Bands and brands (part two)
Of course, it was inevitable that we were going to come back to this topic at some stage. Back in October, this piece summed up the current state of the bands-and-brands game, but there have been a couple of developements …
Of course, it was inevitable that we were going to come back to this topic at some stage. Back in October, this piece summed up the current state of the bands-and-brands game, but there have been a couple of developements since then which have put the issue back at the top of the music business agenda, especially in Ireland.
There was one of those 24 hour storms-in-a-Twitter-teacup a week or two ago when Cathy Davey joined forces with Lexus for a campaign which features the singer fronting an online video and doing a couple of dates in car showrooms around the country.
It caused some tut-tutting from various commentators but, to be perfectly honest, what is Davey to do? She’s not signed to a major label any more, she has bills to pay, she will be recording a new album in the future which has to be paid for and money doesn’t grow on trees. Her tunes may be played on the radio a lot (ensuring a healthy return from the IMRO coffers), but album sales are not what they used to be so there’s not much cash coming from that quarter (and much of that income was probably spent recording the last album). As Zach Barron from the Village Voice pointed out in this (previously linked) piece talking about the new Convese studio in New York, “someone has to pay artists, and increasingly, we’re (the consumers) not doing it. So who is the enemy in 2010? We are. Not the majors. Not Converse. Us.” When Lexus came along and offered Davey a large wodge of cash. I doubt if there was much hesitation.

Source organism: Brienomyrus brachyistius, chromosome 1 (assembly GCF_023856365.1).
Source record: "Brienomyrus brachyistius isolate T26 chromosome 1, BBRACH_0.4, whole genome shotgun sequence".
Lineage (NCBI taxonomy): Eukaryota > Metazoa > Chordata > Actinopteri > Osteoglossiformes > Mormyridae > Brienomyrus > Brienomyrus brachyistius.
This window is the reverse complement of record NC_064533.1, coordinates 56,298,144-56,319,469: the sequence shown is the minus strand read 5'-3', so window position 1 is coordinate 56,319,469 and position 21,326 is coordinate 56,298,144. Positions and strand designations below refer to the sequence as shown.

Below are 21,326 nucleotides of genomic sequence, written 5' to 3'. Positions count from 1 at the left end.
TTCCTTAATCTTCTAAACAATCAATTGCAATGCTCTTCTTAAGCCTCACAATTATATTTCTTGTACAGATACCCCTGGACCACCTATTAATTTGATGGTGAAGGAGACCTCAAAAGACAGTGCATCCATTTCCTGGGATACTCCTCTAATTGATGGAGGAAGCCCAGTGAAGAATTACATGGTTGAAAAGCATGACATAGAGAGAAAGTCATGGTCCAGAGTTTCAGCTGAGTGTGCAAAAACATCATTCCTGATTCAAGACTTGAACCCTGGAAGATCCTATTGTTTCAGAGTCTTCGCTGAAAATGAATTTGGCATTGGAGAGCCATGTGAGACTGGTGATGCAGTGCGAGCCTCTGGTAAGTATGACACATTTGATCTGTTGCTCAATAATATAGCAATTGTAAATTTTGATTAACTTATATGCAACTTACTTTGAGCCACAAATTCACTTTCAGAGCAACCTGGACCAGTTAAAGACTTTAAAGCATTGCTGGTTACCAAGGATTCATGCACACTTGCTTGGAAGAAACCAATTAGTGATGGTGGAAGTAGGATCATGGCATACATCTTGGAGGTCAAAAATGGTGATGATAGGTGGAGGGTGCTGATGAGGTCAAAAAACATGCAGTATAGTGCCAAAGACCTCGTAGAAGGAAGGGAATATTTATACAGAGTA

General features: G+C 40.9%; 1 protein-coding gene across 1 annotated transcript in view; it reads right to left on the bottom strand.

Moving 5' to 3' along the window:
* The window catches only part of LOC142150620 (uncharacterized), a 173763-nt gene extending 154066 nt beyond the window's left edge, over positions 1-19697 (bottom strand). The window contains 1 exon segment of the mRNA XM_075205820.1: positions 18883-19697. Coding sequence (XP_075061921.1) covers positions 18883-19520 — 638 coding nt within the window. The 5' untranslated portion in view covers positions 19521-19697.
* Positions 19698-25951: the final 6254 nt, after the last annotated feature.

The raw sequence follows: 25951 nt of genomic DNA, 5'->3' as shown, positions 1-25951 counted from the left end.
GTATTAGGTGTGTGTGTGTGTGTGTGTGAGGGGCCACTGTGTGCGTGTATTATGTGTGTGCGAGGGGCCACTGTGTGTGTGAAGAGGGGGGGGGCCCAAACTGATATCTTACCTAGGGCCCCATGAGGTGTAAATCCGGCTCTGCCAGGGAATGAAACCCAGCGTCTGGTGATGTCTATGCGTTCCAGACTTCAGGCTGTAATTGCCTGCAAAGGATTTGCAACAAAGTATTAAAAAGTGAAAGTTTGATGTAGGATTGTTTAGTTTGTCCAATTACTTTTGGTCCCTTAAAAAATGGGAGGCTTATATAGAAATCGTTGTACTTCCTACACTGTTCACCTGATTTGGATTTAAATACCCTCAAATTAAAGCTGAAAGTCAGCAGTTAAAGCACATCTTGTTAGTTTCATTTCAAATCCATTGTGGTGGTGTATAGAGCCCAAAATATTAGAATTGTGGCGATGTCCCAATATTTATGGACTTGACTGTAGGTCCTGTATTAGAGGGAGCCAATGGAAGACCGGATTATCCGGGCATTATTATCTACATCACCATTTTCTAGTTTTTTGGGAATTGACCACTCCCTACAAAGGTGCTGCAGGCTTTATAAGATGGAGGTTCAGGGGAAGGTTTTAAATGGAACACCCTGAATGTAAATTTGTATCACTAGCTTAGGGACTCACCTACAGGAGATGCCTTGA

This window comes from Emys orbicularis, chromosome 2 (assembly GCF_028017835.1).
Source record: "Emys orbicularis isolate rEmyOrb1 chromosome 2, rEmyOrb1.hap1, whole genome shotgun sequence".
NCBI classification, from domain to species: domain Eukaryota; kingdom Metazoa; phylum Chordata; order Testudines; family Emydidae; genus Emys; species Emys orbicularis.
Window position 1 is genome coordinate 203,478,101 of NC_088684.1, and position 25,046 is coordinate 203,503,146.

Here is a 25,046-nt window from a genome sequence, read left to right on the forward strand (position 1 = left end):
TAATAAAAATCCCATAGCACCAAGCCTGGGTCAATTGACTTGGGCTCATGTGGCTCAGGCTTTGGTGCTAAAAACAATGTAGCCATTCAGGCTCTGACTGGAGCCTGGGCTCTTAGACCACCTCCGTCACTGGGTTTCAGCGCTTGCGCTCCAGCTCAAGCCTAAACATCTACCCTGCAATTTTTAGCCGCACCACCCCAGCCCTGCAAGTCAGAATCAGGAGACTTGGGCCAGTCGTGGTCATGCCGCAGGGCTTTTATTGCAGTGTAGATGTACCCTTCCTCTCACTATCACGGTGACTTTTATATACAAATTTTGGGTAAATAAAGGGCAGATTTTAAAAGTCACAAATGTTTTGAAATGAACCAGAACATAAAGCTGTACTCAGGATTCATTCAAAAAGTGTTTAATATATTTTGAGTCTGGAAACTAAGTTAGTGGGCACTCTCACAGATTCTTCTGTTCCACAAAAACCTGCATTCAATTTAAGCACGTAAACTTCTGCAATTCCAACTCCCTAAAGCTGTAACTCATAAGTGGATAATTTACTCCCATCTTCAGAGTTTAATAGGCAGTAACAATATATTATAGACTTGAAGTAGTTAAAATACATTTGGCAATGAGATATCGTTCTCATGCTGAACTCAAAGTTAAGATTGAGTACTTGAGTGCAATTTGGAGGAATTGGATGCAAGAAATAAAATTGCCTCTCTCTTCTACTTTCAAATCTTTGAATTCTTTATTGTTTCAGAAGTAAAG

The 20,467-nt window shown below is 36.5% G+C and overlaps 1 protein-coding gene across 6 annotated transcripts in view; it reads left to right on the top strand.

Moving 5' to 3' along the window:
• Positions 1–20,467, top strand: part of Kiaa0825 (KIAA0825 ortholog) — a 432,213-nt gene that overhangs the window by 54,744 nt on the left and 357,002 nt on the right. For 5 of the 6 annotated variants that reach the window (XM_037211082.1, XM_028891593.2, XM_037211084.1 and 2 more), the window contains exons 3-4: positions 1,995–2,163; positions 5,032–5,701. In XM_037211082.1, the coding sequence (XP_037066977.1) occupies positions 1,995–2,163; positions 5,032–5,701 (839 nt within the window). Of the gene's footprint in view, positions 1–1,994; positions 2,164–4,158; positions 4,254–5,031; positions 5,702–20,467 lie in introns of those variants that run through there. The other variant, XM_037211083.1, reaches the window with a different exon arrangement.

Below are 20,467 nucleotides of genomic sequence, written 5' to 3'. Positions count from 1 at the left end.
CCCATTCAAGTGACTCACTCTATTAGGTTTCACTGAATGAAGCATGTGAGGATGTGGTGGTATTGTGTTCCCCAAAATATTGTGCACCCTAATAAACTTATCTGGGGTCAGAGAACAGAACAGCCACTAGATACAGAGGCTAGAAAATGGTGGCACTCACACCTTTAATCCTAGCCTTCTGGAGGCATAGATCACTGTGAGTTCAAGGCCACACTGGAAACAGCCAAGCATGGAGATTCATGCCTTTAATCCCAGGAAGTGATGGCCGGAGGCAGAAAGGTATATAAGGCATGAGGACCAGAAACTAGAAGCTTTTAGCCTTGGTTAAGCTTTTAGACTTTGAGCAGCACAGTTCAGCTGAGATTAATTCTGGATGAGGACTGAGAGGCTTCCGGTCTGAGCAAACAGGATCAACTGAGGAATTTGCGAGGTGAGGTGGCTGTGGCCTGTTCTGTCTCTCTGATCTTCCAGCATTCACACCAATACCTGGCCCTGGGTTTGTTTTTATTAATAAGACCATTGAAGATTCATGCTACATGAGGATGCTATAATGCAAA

And I also doubt if many of the acts who were muttering under their breath online about this would say no either if Lexus had called to their frontdoor. The money to keep a professional act on the road has to come from somewhere and, seeing as most pop acts are not senior bondholders and revenue from album sales ain’t anything to write home about, brands are as good a source as anywhere else for that cash.
But there’s still a world of difference between what Davey has done and a story like this about a new band called Le Rev who have signed to Two Black Cats, a record label set up by ad agency RKCR/Y&R.
Per Damon Collins, the agency’s executive creative director, “having a label means an effective single campaign where money is not siphoned off by existing rights and licence holders. The ad agency benefits, the band benefits and the client benefits because of the greater exposure from a record release as well as the financial savings.”
The first fruits of Le Rev’s new deal can be found on a current TV ad for hair straighteners, with the song to be released as a single during the two-month ad campaign.
“We are modelling what we do on a small indie label,” the agency’s head of music, Dan Neale, told the Guardian. “Everything is a punt and this may or may not make us money. But it is also about us pushing music we like and getting it out there. Owning a label seems a good fit because we are in the creative business, after all.”
Neale has previous form in this area, having worked with Bacardi when they signed Groove Armada, but this is one of the first times I’ve come across a non-trad record label working with new acts in such a 360 way. Given, though, what we’ve seen across the Atlantic with Green Label and others, 2011 might well be the year when the A&R man you want to target is Don Draper rather than the dude at Sony or EMI.